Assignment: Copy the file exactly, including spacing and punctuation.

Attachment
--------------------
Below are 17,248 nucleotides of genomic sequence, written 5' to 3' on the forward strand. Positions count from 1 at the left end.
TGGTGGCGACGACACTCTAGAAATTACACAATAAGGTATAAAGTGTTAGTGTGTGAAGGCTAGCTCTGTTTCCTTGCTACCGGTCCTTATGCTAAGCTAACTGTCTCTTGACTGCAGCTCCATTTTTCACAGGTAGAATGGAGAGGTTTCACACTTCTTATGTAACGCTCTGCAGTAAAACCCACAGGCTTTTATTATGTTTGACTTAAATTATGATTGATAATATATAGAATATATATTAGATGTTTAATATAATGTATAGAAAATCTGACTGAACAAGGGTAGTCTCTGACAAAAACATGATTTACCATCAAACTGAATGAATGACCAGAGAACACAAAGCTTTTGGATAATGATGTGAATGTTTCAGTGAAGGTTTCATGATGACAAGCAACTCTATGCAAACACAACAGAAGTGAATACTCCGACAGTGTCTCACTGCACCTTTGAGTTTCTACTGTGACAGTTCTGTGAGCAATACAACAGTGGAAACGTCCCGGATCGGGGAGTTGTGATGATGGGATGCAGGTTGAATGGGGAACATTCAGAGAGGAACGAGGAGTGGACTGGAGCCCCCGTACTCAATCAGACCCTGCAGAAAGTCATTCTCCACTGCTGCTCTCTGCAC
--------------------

Below are 17,248 nucleotides of genomic sequence, written 5' to 3' on the forward strand. Positions count from 1 at the left end.
TGGTGGCGACGACACTCTAGAAATTACACAATAAGGTATAAAGTGTTAGTGTGTGAAGGCTAGCTCTGTTTCCTTGCTACCGGTCCTTATGCTAAGCTAACTGTCTCTTGACTGCAGCTCCATTTTTCACAGGTAGAATGGAGAGGTTTCACACTTCTTATGTAACGCTCTGCAGTAAAACCCACAGGCTTTTATTATGTTTGACTTAAATTATGATTGATAATATATAGAATATATATTAGATGTTTAATATAATGTATAGAAAATCTGACTGAACAAGGGTAGTCTCTGACAAAAACATGATTTACCATCAAACTGAATGAATGACCAGAGAACACAAAGCTTTTGGATAATGATGTGAATGTTTCAGTGAAGGTTTCATGATGACAAGCAACTCTATGCAAACACAACAGAAGTGAATACTCCGACAGTGTCTCACTGCACCTTTGAGTTTCTACTGTGACAGTTCTGTGAGCAATACAACAGTGGAAACGTCCCGGATCGGGGAGTTGTGATGATGGGATGCAGGTTGAATGGGGAACATTCAGAGAGGAACGAGGAGTGGACTGGAGCCCCCGTACTCAATCAGACCCTGCAGAAAGTCATTCTCCACTGCTGCTCTCTGCAC